- Family history: MM may run in families. This means that a person who has a family member with MM will be more likely to develop the condition than someone else that does not have a family history of MM. However, this only accounts for a few cases of MM.
The signs and symptoms of MM can be hard to detect. Some people have no symptoms at all, and some do not show symptoms at the onset of the disease.
However, for people who do show symptoms, some common symptoms to look out for include:
- bone pain, especially around the spine and chest region
- frequent infections
- numbness or weakness in the legs
- excessive thirst
- loss of appetite
- broken bones (fractures) and bone weakness
- low blood counts
- sudden, severe back pain
- shortness of breath
- leg swelling
Note that some of these symptoms can signify other diseases. If you experience two or more of these symptoms simultaneously, it is advisable to see a doctor for a proper diagnosis.
- the amount of lactate dehydrogenase (LDH) in the blood
- the amount of beta-2-microglobulin in the blood
- the amount of albumin in the blood
- the specific gene abnormalities (cytogenetics) of cancer
Below is a table that shows the R-ISS.
|R-ISS stage group||Factors or criteria|
serum beta-2-microglobulin less than 3.5 (mg/l); and
normal LDH levels; and
albumin level that is 3.5 (g/dl) or more; and
cytogenetics that are not considered risky
|Stage 2||not stage 1 or stage 3|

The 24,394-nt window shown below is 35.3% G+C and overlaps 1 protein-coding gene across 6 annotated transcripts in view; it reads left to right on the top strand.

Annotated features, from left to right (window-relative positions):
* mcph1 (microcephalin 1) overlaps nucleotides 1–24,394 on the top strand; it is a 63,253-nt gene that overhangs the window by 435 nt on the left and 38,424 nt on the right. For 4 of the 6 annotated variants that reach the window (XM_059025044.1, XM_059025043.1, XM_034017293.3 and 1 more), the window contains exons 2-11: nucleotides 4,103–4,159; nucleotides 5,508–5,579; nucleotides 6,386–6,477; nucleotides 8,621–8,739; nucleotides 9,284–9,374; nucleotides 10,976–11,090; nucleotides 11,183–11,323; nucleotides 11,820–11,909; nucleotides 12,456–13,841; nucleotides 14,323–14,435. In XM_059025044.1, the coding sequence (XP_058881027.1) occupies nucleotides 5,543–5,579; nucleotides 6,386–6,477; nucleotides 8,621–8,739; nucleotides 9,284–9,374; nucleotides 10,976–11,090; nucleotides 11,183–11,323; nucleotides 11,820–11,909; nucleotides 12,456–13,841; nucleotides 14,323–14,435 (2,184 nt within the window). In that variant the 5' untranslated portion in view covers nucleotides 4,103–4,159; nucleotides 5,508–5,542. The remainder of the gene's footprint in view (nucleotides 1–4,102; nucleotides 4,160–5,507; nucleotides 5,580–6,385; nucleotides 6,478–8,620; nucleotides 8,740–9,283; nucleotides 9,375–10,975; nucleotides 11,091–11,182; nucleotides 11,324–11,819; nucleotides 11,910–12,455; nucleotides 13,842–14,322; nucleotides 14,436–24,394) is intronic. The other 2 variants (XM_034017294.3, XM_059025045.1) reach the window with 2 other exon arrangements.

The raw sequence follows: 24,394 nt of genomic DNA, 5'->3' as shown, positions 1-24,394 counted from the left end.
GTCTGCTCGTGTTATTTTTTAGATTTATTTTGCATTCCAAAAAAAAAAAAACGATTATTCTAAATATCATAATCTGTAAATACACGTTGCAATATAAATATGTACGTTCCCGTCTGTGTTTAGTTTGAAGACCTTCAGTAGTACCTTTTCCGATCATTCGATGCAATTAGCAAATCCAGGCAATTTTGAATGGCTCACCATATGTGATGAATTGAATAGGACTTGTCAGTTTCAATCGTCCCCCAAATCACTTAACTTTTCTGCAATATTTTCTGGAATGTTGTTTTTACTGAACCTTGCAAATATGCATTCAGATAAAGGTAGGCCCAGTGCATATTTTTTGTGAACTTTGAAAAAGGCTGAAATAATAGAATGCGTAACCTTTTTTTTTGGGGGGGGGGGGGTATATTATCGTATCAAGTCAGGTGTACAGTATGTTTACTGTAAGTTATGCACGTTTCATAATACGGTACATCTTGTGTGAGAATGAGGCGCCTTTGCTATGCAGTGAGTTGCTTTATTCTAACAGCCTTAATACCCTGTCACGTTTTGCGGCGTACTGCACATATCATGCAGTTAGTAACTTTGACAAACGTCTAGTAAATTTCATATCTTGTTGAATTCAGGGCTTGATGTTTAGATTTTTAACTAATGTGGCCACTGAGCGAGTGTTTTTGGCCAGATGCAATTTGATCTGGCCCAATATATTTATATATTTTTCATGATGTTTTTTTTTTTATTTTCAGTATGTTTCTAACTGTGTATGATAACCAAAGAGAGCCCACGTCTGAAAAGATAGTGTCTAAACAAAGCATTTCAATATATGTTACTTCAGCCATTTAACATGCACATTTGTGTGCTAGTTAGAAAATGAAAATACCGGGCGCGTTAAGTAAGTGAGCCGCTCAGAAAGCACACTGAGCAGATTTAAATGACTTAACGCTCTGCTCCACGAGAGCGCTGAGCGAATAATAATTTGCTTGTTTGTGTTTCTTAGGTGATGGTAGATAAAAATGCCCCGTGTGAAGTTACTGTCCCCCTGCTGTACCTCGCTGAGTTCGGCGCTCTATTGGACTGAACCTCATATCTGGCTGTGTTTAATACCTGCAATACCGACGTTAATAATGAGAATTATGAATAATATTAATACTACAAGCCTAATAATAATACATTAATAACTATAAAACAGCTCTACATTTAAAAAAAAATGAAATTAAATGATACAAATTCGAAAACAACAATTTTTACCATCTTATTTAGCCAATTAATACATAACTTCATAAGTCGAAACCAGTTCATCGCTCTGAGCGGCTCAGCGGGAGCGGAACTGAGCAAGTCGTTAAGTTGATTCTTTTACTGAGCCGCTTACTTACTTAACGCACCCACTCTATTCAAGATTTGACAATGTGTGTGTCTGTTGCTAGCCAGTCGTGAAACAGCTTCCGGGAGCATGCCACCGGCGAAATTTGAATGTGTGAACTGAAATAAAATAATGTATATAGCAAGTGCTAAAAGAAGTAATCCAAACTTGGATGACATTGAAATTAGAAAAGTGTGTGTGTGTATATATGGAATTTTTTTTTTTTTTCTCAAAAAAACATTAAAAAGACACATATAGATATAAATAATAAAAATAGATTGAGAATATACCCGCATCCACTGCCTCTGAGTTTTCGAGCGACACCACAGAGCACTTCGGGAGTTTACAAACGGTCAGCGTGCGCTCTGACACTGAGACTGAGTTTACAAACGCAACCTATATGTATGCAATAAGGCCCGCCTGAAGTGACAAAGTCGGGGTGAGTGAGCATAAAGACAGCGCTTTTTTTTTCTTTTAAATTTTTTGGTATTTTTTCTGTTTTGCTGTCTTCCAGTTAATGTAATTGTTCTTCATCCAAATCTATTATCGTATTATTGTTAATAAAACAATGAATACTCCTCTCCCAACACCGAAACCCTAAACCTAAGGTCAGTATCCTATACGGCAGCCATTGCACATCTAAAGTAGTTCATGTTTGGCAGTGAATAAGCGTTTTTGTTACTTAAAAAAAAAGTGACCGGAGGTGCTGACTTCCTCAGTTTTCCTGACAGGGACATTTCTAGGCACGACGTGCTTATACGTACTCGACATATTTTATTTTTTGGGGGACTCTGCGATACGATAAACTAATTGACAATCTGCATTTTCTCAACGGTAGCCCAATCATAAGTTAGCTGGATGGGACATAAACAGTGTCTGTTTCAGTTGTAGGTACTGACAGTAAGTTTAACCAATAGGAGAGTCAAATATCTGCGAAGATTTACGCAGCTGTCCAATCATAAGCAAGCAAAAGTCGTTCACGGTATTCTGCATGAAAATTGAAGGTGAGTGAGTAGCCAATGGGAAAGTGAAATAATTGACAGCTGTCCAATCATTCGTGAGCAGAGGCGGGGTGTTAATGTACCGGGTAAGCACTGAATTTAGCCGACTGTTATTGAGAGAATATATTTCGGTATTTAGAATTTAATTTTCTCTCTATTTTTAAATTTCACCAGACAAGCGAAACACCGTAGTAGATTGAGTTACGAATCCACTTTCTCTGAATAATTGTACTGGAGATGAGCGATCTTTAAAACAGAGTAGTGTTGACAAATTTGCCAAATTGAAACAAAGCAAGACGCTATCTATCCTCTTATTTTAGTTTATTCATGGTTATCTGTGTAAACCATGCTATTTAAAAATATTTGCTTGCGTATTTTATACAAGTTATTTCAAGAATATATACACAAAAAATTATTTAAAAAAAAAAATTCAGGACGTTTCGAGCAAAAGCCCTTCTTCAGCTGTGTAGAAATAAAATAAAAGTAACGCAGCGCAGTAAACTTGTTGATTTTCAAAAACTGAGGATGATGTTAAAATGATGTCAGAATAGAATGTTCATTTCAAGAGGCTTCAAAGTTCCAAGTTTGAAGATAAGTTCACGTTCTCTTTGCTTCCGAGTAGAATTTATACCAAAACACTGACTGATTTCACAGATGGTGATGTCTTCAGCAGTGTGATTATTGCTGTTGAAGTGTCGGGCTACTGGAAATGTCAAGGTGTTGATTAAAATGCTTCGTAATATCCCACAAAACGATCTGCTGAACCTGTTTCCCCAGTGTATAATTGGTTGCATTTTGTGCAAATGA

serum beta-2-microglobulin greater than 5.5 (mg/l); and
cytogenetics considered “high-risk”; and/or
high LDH levels
Your doctor can explain this staging system further to you.
The outlook for people with MM at present looks more promising than a decade ago. This is because scientists and clinicians now understand the condition better. Scientists have discovered that MM is an array of diverse conditions with genetic differences affecting how each progresses.
Also, new treatments now exist that can help improve the condition.
More than 50% of people with myeloma will survive for 5 years or more after diagnosis.
Survival will depend on many factors, such as age, fitness, and the stage of the myeloma when it was diagnosed.
If your myeloma responds to treatment, it will go into remission. This means there will be no physical signs of your sickness. This can last for months or years.
However, MM may recur and need further treatment at that point. Some people may have a better outlook than others. It is always best to talk to your doctor about your symptoms and personal outlook.
MM is a rare type of cancer that affects plasma cells. Even though it is not completely hereditary, it has a genetic link that increases a person’s chances of having it if they have a family history of the condition. Other risk factors for the condition include age, obesity, other disease conditions, and race.
There are available treatment options for MM, and people can recover from it, especially if they commence treatment early. It is best to talk with a healthcare professional if you have questions, are confused about anything related to the condition, or believe you are at risk of developing the disease.